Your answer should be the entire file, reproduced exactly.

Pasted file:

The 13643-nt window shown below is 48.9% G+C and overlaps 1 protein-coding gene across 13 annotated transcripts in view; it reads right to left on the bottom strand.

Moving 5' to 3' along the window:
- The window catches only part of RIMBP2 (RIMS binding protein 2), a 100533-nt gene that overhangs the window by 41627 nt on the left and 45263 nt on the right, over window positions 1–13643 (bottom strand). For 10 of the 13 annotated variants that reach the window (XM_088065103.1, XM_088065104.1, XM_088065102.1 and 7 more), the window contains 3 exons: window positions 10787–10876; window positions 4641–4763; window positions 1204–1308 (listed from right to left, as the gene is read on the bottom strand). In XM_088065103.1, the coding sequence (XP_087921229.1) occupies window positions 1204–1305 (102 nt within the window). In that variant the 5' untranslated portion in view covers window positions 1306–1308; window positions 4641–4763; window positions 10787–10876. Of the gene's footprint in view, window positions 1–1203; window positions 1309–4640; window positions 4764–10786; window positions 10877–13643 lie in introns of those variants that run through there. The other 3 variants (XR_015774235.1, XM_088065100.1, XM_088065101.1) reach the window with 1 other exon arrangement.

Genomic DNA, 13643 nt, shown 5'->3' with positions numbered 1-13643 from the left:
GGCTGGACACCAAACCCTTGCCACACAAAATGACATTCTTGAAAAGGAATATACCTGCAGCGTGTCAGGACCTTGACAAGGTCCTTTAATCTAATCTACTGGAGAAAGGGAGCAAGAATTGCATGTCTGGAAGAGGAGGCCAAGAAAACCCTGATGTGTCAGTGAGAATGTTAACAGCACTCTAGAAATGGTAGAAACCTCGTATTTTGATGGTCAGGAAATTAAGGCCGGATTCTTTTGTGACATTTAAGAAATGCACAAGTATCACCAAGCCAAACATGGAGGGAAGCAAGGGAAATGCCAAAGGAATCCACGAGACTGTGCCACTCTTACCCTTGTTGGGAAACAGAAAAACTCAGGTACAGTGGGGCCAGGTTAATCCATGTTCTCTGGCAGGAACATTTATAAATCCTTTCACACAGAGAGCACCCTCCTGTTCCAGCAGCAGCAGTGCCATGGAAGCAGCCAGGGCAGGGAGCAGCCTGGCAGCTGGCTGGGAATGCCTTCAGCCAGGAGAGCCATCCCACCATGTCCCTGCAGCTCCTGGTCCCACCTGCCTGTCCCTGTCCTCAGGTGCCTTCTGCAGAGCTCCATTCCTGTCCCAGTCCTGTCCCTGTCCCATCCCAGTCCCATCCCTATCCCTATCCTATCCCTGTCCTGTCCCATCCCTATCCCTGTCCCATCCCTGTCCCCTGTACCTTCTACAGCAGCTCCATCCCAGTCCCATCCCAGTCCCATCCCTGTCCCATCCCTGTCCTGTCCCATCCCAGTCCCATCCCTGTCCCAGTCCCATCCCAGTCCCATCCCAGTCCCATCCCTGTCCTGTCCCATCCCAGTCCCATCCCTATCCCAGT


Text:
The 13643-nt window shown below is 48.9% G+C and overlaps 1 protein-coding gene across 13 annotated transcripts in view; it reads right to left on the bottom strand.

Moving 5' to 3' along the window:
- The window catches only part of RIMBP2 (RIMS binding protein 2), a 100533-nt gene that overhangs the window by 41627 nt on the left and 45263 nt on the right, over window positions 1–13643 (bottom strand). For 10 of the 13 annotated variants that reach the window (XM_088065103.1, XM_088065104.1, XM_088065102.1 and 7 more), the window contains 3 exons: window positions 10787–10876; window positions 4641–4763; window positions 1204–1308 (listed from right to left, as the gene is read on the bottom strand). In XM_088065103.1, the coding sequence (XP_087921229.1) occupies window positions 1204–1305 (102 nt within the window). In that variant the 5' untranslated portion in view covers window positions 1306–1308; window positions 4641–4763; window positions 10787–10876. Of the gene's footprint in view, window positions 1–1203; window positions 1309–4640; window positions 4764–10786; window positions 10877–13643 lie in introns of those variants that run through there. The other 3 variants (XR_015774235.1, XM_088065100.1, XM_088065101.1) reach the window with 1 other exon arrangement.

Genomic DNA, 13643 nt, shown 5'->3' with positions numbered 1-13643 from the left:
GGCTGGACACCAAACCCTTGCCACACAAAATGACATTCTTGAAAAGGAATATACCTGCAGCGTGTCAGGACCTTGACAAGGTCCTTTAATCTAATCTACTGGAGAAAGGGAGCAAGAATTGCATGTCTGGAAGAGGAGGCCAAGAAAACCCTGATGTGTCAGTGAGAATGTTAACAGCACTCTAGAAATGGTAGAAACCTCGTATTTTGATGGTCAGGAAATTAAGGCCGGATTCTTTTGTGACATTTAAGAAATGCACAAGTATCACCAAGCCAAACATGGAGGGAAGCAAGGGAAATGCCAAAGGAATCCACGAGACTGTGCCACTCTTACCCTTGTTGGGAAACAGAAAAACTCAGGTACAGTGGGGCCAGGTTAATCCATGTTCTCTGGCAGGAACATTTATAAATCCTTTCACACAGAGAGCACCCTCCTGTTCCAGCAGCAGCAGTGCCATGGAAGCAGCCAGGGCAGGGAGCAGCCTGGCAGCTGGCTGGGAATGCCTTCAGCCAGGAGAGCCATCCCACCATGTCCCTGCAGCTCCTGGTCCCACCTGCCTGTCCCTGTCCTCAGGTGCCTTCTGCAGAGCTCCATTCCTGTCCCAGTCCTGTCCCTGTCCCATCCCAGTCCCATCCCTATCCCTATCCTATCCCTGTCCTGTCCCATCCCTATCCCTGTCCCATCCCTGTCCCCTGTACCTTCTACAGCAGCTCCATCCCAGTCCCATCCCAGTCCCATCCCTGTCCCATCCCTGTCCTGTCCCATCCCAGTCCCATCCCTGTCCCAGTCCCATCCCAGTCCCATCCCAGTCCCATCCCTGTCCTGTCCCATCCCAGTCCCATCCCTATCCCAGT